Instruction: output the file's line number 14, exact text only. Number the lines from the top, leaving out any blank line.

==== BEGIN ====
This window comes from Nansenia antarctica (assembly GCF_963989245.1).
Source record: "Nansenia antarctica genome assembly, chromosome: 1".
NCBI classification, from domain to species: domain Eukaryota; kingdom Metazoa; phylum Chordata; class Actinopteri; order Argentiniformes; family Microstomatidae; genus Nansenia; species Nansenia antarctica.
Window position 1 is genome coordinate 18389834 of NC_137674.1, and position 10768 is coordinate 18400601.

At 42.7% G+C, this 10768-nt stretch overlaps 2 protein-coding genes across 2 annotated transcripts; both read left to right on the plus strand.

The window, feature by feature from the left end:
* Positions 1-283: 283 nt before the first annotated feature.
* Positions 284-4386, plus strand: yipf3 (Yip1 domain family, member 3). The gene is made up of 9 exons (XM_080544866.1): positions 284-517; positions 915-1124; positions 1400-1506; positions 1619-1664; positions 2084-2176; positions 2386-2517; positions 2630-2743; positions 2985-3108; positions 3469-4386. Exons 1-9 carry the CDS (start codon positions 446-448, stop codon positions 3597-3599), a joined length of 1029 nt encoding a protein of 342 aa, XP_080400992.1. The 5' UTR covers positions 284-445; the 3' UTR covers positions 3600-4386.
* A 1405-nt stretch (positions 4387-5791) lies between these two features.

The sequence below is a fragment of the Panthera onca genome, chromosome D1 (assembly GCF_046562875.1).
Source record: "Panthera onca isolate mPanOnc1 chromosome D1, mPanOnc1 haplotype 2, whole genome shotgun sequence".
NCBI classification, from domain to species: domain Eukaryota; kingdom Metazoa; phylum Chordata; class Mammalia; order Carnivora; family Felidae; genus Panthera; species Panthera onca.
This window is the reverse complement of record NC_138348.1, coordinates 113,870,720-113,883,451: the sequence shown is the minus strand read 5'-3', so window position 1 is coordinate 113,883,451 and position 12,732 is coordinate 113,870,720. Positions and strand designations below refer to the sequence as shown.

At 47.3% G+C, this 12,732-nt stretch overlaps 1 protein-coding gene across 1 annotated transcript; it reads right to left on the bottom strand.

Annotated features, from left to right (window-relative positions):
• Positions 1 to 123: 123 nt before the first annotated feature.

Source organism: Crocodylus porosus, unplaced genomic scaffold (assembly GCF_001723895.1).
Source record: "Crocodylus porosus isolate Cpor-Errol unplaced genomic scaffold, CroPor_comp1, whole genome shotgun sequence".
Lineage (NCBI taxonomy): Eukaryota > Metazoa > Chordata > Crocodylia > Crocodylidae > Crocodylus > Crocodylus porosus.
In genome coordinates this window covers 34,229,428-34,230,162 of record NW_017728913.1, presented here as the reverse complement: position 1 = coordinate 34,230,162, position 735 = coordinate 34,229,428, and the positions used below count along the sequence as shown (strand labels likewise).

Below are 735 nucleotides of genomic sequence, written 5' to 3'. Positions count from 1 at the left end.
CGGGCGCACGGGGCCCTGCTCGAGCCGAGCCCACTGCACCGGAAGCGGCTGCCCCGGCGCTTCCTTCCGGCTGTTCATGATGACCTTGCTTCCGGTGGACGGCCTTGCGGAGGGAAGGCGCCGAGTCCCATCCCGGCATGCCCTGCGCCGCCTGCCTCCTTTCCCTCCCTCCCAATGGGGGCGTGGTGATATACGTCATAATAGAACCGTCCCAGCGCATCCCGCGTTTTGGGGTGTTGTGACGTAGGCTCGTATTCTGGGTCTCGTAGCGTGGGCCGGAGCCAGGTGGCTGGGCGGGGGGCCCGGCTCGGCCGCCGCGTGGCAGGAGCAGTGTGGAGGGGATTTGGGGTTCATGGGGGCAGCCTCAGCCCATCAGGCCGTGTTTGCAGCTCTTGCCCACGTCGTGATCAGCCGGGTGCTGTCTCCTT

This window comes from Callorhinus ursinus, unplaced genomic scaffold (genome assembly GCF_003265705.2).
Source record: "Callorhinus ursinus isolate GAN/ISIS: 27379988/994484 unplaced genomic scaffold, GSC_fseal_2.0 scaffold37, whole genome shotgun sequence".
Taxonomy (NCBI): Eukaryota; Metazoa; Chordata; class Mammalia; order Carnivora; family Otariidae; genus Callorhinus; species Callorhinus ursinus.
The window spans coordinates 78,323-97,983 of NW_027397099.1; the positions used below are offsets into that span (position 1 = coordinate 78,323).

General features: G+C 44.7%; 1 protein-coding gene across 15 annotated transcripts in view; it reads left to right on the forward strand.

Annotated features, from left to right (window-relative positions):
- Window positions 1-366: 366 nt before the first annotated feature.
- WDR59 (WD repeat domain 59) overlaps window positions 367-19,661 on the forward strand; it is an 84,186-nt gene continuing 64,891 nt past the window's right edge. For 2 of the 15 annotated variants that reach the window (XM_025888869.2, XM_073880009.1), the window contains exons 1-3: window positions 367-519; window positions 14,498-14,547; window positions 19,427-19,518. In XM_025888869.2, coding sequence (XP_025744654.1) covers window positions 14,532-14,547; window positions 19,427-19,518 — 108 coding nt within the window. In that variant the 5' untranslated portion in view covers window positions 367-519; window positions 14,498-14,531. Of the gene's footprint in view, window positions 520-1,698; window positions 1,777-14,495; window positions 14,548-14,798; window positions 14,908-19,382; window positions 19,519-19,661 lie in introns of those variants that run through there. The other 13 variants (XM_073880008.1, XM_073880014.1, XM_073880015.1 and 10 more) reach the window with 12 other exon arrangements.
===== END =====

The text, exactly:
At 47.3% G+C, this 12,732-nt stretch overlaps 1 protein-coding gene across 1 annotated transcript; it reads right to left on the bottom strand.